"Our paper shows that the part of the tropical cyclone distribution which corresponds to the most intense storms, the ones that typically cause most of damage, is connected to physical processes that occur on a weather timescale. If these processes aren't resolved in the climate simulations, it may imply a broader problem we need to address," he says.
Sobel cautions that the study doesn't make any conclusions about the usefulness of model projections. "I don't think we've proven anything about how well climate models can simulate tropical cyclones, good or bad, right or wrong or indifferent, but it certainly raises a bunch of questions we want to think about now," he says.
Simulating tropical cyclone intensity well requires a lot of computational power, says Camargo. Even state-of-the-art weather forecasting models that have super high resolution struggle with rapid intensification. Climate models have much coarser resolution. "Very few can simulate the category 4 and 5 storms," she says. "Most climate models just don't have the capability to do that yet."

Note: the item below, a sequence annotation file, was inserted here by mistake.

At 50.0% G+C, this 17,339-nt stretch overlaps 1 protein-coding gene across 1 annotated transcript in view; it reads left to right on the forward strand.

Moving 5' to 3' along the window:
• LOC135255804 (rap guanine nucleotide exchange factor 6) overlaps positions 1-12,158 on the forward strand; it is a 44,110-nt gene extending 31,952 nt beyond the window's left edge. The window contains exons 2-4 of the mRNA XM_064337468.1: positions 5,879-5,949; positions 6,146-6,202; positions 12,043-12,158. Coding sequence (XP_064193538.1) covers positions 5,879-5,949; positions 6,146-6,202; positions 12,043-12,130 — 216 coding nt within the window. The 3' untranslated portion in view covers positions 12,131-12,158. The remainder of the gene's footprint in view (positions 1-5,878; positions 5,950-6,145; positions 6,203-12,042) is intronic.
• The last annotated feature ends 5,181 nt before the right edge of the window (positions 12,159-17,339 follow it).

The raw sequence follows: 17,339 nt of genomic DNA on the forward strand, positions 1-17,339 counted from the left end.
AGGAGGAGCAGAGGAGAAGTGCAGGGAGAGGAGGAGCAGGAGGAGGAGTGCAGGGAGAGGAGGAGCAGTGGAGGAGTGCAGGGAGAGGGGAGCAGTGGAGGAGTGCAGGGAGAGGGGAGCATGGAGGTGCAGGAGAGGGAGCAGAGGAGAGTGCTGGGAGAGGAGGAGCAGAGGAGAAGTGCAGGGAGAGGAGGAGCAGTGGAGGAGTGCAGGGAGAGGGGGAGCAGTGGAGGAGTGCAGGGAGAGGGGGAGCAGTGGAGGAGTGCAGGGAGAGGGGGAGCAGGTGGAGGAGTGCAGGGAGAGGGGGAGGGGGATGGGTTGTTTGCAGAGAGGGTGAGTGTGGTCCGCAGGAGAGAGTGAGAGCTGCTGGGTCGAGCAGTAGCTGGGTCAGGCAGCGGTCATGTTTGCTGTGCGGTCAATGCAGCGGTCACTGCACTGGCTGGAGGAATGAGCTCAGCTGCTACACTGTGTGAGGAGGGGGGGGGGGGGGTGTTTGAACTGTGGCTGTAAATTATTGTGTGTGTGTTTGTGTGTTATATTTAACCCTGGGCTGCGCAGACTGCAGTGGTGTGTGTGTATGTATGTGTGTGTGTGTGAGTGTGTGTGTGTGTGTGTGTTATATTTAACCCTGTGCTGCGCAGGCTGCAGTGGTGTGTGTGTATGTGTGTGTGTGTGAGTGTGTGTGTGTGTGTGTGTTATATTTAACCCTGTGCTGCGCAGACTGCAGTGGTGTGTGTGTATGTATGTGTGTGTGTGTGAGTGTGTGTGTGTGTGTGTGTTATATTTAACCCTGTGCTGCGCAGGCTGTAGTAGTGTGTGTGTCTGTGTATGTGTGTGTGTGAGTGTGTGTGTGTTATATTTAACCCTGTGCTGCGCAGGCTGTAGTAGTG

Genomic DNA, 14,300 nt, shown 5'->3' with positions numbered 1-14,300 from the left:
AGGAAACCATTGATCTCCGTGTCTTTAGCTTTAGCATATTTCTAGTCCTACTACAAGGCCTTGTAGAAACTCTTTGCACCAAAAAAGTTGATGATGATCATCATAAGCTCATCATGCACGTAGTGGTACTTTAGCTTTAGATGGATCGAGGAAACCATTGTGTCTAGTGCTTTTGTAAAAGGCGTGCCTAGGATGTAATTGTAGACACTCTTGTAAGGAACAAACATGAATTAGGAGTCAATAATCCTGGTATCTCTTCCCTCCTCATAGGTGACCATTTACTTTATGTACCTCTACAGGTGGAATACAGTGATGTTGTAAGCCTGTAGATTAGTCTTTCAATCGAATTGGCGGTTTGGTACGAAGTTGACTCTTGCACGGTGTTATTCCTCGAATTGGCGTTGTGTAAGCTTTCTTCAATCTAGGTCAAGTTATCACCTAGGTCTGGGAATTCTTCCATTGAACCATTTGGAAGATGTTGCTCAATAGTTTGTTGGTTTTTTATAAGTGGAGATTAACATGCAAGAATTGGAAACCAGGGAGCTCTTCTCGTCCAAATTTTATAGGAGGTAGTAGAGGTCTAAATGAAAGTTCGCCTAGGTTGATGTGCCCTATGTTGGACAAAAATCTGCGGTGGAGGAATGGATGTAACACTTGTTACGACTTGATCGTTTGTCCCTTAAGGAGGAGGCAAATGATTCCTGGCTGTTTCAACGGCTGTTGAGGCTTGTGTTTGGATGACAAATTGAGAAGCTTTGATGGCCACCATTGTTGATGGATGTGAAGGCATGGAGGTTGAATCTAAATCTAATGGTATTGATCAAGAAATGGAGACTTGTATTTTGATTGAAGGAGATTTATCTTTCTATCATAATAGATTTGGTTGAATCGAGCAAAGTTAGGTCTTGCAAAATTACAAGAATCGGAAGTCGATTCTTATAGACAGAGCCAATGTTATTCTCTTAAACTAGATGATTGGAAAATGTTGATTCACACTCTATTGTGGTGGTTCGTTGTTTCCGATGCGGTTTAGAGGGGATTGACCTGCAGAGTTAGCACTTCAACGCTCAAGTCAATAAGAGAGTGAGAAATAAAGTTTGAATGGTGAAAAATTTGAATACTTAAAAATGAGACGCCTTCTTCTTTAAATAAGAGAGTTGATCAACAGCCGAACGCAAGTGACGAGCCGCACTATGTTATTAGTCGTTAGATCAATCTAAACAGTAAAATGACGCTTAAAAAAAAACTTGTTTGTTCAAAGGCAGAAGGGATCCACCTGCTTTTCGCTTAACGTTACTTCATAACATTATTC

Some of those that can are run by NOAA's Geophysical Fluid Dynamics Laboratory.
"The observational results in this paper are coming at a great time, because our technology is taking us to the point where we can simulate some of these very intense storms in our models, at least in a climate context," says the fluid dynamics laboratory's Gabriel Vecchi, who authored a recent paper on one such model.
"Now I think a big question will be what controls the statistics of rapid intensification. We have theories as to what determines the strongest that a storm could be—the storm's speed limit—but it may be that speed limit isn't really the most important thing to think about when storms are strong, but rather how fast they accelerate," Vecchi says.